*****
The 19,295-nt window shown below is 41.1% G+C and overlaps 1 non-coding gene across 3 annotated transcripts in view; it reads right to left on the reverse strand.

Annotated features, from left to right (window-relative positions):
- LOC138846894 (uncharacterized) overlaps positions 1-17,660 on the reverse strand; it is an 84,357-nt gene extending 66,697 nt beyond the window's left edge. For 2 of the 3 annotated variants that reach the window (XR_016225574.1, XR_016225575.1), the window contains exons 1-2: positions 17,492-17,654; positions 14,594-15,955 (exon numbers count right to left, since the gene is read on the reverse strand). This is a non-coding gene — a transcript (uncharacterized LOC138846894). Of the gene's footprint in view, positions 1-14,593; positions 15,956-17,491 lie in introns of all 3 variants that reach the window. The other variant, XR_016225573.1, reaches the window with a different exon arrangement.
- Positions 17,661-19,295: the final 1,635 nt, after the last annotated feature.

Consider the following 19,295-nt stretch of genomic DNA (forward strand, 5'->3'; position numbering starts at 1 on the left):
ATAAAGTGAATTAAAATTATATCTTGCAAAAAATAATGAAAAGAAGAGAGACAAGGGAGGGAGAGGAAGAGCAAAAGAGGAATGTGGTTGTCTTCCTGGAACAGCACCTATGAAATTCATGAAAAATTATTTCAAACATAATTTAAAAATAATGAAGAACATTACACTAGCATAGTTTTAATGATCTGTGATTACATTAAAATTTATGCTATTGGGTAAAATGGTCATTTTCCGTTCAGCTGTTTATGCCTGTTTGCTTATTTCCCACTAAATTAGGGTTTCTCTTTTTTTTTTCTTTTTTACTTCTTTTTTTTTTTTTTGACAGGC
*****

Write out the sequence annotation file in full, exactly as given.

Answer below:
The 19,295-nt window shown below is 41.1% G+C and overlaps 1 non-coding gene across 3 annotated transcripts in view; it reads right to left on the reverse strand.

Annotated features, from left to right (window-relative positions):
- LOC138846894 (uncharacterized) overlaps positions 1-17,660 on the reverse strand; it is an 84,357-nt gene extending 66,697 nt beyond the window's left edge. For 2 of the 3 annotated variants that reach the window (XR_016225574.1, XR_016225575.1), the window contains exons 1-2: positions 17,492-17,654; positions 14,594-15,955 (exon numbers count right to left, since the gene is read on the reverse strand). This is a non-coding gene — a transcript (uncharacterized LOC138846894). Of the gene's footprint in view, positions 1-14,593; positions 15,956-17,491 lie in introns of all 3 variants that reach the window. The other variant, XR_016225573.1, reaches the window with a different exon arrangement.
- Positions 17,661-19,295: the final 1,635 nt, after the last annotated feature.

Consider the following 19,295-nt stretch of genomic DNA (forward strand, 5'->3'; position numbering starts at 1 on the left):
ATAAAGTGAATTAAAATTATATCTTGCAAAAAATAATGAAAAGAAGAGAGACAAGGGAGGGAGAGGAAGAGCAAAAGAGGAATGTGGTTGTCTTCCTGGAACAGCACCTATGAAATTCATGAAAAATTATTTCAAACATAATTTAAAAATAATGAAGAACATTACACTAGCATAGTTTTAATGATCTGTGATTACATTAAAATTTATGCTATTGGGTAAAATGGTCATTTTCCGTTCAGCTGTTTATGCCTGTTTGCTTATTTCCCACTAAATTAGGGTTTCTCTTTTTTTTTTCTTTTTTACTTCTTTTTTTTTTTTTTGACAGGC